Milton had another close call with death when in a confrontation with the town bully in Myrtle. The bully pulled a thirty-eight and shot him two or three times. The incident occurred in a General Store. Being shot so enraged Milton that he picked up a piece of grill steel in the store and almost beat the bully to death. He carried one of the bullets in his back the rest of his life.

In 1902, Milton met Poppy Flannery while she was working in a hotel in White House. They were married in December the same year. This marriage produced seven children. The first child died an infant. Milton and his wife set up housekeeping on Little White House Creek in a two room house. He continued to work on the C & O Railroad and raised a crop on the land he rented.

In 1903, Milton and a man named John Hinkle took a train to Dingess and then walked across country to Holden, West Virginia. He took a job working in the mines that were just opening in the Holden area of Logan County. It was some time before he moved his family to Holden in 1904. Milton worked his way up and became the Superintendent over Number 3 and 4 Mines on the Whitman Creek. The company he worked for is the present day Island Creek Coal Company. He left Island Creek and took a Superintendents job for Georges Creek Coal Company at Ethel. In 1911, he left Logan County and moved the family to Huntington, West Virginia while he worked somewhere on the New River in a coal mine. In late 1911, he moved back to Kentucky on Chestnut Creek near White House and rented a farm and raised a crop. He also worked in a mine while in Johnson County.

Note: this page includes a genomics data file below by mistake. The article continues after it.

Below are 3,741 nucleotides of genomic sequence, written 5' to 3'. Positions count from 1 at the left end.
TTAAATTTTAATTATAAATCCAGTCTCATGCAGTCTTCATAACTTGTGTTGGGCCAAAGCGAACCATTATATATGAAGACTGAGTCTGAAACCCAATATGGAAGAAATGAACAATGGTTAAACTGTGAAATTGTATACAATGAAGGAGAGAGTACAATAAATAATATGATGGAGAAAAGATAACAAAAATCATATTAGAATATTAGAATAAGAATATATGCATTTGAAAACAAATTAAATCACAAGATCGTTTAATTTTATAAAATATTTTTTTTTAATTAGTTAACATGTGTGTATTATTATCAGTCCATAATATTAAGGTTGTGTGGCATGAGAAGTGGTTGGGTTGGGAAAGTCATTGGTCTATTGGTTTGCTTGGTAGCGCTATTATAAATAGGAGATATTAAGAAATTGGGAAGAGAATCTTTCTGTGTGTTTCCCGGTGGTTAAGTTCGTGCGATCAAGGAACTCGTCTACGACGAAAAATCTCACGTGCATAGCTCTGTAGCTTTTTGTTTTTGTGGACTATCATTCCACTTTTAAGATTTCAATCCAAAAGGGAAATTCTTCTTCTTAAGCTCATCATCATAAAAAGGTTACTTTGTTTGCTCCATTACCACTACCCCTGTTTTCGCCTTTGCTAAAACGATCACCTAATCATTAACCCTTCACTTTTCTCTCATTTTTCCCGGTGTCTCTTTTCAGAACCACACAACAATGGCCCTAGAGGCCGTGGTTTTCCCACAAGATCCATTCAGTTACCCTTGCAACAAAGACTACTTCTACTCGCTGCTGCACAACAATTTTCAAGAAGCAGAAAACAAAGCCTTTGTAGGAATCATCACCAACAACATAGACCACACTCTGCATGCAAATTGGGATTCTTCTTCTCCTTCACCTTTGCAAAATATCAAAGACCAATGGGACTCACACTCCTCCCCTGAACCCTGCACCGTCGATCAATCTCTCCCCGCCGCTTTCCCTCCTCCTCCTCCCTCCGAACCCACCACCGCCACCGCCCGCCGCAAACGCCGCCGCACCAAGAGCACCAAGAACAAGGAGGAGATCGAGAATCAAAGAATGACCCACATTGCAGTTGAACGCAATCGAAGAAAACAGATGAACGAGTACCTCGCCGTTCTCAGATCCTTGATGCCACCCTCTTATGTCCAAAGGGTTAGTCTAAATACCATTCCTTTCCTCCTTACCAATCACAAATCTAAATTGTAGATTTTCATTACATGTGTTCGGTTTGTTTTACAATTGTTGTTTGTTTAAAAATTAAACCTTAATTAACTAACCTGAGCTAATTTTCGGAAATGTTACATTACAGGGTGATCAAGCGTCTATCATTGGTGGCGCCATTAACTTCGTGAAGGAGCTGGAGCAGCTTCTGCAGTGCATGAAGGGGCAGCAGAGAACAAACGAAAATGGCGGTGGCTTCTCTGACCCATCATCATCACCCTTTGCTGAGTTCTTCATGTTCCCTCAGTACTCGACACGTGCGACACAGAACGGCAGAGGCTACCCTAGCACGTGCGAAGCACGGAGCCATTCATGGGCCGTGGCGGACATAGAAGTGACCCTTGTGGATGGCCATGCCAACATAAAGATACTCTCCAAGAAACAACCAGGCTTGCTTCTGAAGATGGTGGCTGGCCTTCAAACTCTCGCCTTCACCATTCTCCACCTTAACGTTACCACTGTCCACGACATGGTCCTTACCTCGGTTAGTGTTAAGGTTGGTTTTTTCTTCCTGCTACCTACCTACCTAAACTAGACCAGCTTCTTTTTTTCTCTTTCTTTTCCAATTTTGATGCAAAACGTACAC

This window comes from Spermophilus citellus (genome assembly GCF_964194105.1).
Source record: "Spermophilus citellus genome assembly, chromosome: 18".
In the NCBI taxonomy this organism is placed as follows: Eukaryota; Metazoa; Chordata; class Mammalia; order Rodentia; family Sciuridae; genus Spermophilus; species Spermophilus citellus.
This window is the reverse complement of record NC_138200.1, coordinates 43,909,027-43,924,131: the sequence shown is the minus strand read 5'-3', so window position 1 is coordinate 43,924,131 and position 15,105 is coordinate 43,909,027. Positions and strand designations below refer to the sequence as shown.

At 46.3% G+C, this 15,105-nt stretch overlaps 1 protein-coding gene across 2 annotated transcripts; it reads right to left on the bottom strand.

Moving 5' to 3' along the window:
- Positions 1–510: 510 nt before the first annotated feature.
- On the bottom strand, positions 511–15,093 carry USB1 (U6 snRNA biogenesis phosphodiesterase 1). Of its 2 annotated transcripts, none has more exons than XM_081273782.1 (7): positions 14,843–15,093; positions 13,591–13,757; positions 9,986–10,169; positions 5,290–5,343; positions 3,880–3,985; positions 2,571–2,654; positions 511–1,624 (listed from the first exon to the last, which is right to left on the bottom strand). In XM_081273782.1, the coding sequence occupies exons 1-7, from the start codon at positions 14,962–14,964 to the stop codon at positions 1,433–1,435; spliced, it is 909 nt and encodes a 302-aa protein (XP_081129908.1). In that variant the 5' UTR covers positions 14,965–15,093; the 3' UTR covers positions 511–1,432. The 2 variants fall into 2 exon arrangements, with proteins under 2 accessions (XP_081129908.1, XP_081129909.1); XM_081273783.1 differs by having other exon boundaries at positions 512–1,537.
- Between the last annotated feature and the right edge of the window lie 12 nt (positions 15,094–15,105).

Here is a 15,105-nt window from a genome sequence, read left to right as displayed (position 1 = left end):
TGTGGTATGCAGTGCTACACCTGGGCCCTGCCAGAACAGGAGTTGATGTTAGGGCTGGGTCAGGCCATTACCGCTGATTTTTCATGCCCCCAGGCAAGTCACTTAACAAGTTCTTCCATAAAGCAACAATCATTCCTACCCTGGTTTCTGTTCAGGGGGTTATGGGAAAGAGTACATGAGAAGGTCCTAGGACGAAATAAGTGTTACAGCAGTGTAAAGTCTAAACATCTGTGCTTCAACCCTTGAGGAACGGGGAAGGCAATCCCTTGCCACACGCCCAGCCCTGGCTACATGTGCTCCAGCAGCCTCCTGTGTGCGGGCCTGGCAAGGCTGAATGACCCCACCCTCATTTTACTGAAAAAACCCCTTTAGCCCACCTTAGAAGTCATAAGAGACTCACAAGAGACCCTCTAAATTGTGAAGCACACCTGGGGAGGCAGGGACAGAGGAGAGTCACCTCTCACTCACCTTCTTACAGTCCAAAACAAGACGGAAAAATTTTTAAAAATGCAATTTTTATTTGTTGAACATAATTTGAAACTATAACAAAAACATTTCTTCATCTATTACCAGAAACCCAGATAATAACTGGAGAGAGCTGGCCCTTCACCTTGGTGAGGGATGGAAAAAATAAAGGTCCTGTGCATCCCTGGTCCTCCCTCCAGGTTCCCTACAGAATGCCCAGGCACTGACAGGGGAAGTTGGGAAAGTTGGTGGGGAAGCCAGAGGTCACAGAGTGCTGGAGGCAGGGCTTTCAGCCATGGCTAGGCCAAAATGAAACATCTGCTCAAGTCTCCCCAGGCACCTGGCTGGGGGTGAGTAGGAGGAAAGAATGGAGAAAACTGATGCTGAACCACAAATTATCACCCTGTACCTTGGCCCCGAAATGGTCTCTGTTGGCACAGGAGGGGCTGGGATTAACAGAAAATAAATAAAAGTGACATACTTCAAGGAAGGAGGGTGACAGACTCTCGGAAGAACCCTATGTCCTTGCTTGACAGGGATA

In 1912, Milton's father, John Willis, bought a farm in Rowan County, Kentucky on the Andy White Branch of Christie Creek. Milton took his family and took possession of the farm for his father while his father sold his buildings and business interests in White House. There were three houses on this farm. Milton farmed on this land until around 1917. Milton had been practicing veterinarian medicine for years. He had worked with his father for years and had picked up a great deal about medicine. He had studied veterinarian medicine on his own and did well in practicing it. In 1917, the State of Kentucky passed a law requiring those practicing veterinarian medicine who had not graduated from an accredited school could not practice unless they could pass a competency examination. Milton brushed up on his books and took the examination. He passed it and was granted a Certificate of Competency in Veterinarian Medicine. After this, he was appointed the Rowan County Veterinarian and held this office for several years. He was paid fifty dollars a year by the county.